2020 D-I Men’s Defensive Player of the Year, Presented by Spin Ultimate

Ultiworld’s 2020 College Awards are presented by Spin Ultimate; all opinions are those of the author(s). Find out how Spin can get you, and your team, looking your best this season.

Each spring, Ultiworld presents our annual D-I College Awards. While the 2020 college season certainly didn’t play out as we all hoped and was not allowed to reach its natural conclusion, we still want to celebrate and honor the tremendous performances we saw already this spring.

Our selections are based on sanctioned play as if the season ended today. Given the uncertainty that the coronavirus crisis hangs over the rest of 2020, we may or may not see any postseason events that traditionally have heavily influenced our award selections. With what season has taken place, we have reviewed the tape, talked to players, coaches, and onlookers, and discussed with our reporting team. While the amount of data is limited — and we recognize that not every player and team got equal opportunity to perform — we felt we had enough to offer our opinions on the players who had the greatest effect on this season as it was.

Our awards continue with the Defensive Player of the Year, recognizing the individual, and two runners-up, who we felt were the top defensive performers this spring. Whether through generating blocks, shutting down options, helping out teammates, or all of the above, these defenders stood out doing the tough work that too often go unrecognized.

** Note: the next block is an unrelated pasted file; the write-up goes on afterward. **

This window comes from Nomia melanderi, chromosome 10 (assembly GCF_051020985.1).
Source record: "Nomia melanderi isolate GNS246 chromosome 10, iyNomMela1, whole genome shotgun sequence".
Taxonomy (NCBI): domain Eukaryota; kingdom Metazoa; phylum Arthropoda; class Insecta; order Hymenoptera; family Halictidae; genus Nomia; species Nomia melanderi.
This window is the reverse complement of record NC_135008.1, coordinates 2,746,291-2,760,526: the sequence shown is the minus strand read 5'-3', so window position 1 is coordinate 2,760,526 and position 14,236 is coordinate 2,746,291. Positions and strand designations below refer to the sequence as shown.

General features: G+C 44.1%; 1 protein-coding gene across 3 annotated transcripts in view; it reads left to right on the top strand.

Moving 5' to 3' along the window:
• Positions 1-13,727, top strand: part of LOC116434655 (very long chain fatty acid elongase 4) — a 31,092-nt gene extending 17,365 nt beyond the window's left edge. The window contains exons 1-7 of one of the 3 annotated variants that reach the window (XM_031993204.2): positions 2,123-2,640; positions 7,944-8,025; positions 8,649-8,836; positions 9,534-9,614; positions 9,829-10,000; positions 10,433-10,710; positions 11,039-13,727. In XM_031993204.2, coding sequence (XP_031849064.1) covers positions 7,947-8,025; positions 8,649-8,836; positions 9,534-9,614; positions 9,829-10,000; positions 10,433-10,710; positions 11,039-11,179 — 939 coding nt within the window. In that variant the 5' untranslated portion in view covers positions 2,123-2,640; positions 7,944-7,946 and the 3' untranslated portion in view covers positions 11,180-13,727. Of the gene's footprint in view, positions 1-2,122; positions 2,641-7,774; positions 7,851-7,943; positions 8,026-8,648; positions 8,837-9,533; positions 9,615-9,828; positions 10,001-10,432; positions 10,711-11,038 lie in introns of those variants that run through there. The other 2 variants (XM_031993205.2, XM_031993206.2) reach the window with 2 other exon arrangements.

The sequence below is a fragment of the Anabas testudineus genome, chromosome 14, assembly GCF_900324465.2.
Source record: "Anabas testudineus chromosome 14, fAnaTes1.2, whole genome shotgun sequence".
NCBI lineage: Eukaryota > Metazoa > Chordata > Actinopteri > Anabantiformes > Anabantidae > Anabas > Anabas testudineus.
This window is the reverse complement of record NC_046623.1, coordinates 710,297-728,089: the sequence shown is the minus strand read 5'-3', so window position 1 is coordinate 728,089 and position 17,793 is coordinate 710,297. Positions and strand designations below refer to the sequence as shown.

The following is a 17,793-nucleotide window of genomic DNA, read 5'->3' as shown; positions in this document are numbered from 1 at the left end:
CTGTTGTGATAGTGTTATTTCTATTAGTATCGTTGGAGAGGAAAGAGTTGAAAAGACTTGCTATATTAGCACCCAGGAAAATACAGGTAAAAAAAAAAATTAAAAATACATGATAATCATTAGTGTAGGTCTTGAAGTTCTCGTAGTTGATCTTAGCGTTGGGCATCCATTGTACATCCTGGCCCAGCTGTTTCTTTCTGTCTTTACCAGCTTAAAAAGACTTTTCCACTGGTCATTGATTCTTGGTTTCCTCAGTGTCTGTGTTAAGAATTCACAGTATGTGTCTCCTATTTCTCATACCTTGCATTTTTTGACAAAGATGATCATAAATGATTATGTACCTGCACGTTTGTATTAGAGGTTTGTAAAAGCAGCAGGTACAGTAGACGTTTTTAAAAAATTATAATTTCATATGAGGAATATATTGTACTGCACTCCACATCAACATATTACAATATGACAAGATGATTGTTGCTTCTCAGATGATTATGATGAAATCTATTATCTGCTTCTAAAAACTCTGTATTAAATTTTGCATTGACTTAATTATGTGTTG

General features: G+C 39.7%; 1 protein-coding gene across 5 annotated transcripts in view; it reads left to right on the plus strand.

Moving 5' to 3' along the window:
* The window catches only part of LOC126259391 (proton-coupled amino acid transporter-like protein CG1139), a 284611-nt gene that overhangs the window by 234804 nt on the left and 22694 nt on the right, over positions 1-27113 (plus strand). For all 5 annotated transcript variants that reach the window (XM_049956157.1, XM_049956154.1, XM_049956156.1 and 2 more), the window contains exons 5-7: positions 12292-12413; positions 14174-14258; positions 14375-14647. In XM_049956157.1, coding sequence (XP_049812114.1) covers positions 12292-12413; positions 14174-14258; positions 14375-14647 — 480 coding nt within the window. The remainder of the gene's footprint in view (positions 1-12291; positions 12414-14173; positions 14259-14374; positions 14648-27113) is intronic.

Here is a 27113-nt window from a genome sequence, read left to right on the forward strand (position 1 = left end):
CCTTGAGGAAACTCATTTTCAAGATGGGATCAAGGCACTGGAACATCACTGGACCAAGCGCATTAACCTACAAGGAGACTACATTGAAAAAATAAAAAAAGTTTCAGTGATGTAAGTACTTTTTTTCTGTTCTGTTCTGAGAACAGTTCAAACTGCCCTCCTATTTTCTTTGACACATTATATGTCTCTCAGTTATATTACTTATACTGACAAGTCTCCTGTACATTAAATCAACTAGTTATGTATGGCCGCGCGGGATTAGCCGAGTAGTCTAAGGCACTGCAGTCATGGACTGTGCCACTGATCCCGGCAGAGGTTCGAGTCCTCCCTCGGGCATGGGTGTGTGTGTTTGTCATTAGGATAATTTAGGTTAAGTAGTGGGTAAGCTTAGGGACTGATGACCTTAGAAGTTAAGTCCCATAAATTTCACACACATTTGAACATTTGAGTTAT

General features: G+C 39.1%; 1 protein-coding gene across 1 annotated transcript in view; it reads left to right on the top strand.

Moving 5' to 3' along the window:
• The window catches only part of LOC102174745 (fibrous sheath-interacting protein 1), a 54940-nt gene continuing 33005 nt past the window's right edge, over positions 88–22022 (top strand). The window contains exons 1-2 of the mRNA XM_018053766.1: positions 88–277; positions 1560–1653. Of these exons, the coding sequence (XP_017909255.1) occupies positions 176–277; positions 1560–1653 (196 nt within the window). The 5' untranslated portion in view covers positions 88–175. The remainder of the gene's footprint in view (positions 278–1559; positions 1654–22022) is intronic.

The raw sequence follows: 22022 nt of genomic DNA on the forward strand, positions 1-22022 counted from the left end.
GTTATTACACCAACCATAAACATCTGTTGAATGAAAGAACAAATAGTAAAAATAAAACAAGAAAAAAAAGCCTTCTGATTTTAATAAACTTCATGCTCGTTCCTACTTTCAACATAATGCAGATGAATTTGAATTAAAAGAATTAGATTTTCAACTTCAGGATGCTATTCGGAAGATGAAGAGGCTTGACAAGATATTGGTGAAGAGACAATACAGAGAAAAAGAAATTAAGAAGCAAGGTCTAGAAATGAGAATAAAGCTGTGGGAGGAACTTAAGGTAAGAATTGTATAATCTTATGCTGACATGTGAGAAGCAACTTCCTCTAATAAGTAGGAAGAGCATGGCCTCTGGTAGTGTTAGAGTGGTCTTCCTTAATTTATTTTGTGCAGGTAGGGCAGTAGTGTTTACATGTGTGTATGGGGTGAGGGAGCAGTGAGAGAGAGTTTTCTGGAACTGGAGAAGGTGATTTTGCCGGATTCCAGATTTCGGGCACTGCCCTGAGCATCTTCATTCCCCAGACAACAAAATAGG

Player of the Year Award
Offensive Player of the Year Award
Rookie of the Year Award
Breakout Player of the Year Award
Coach of the Year Award (will be announced later this week!)
All American First Team (will be announced next week!)
All American Second Team (will be announced next week!)


D-I Men’s 2020 Defensive Player Of The Year

Taylor Barton (Brigham Young)

BYU’s Taylor Barton at Stanford Invite 2018. Photo: Courtney Connole.

From the beginning of a defensive possession to the end, Taylor Barton is the complete package. He sends massive pulls screaming downfield, towering outside-in spectacles that keep pull-catchers awake at night. In the next phase, he’s 70 yards downfield, playing stifling reset defense on the other team’s best handler. The length on his mark causes “unforced” turnovers — around backhands turfed meters in front of their targets and inside flicks popping up dead to rights for the vultures to pick apart downfield. With smart positioning, Barton pushes throwers downfield, where he is at even more of an advantage, his tall springy frame and quick first step letting him make up ground on handlers he has forced deep. It’s not often that a team’s best handler defender is also someone who gets put at deep-deep in a zone.

A lot went into BYU’s success this season, but the tenacity of their defense has to be top of the list. When the offense was struggling, it was able to string big runs together to keep BYU afloat. In tight offensive showcases, it always seemed like CHI’s defense could get a big break at the most crucial times. Barton was the leader of that defense and his versatility was emblematic of its ability to take on all comers.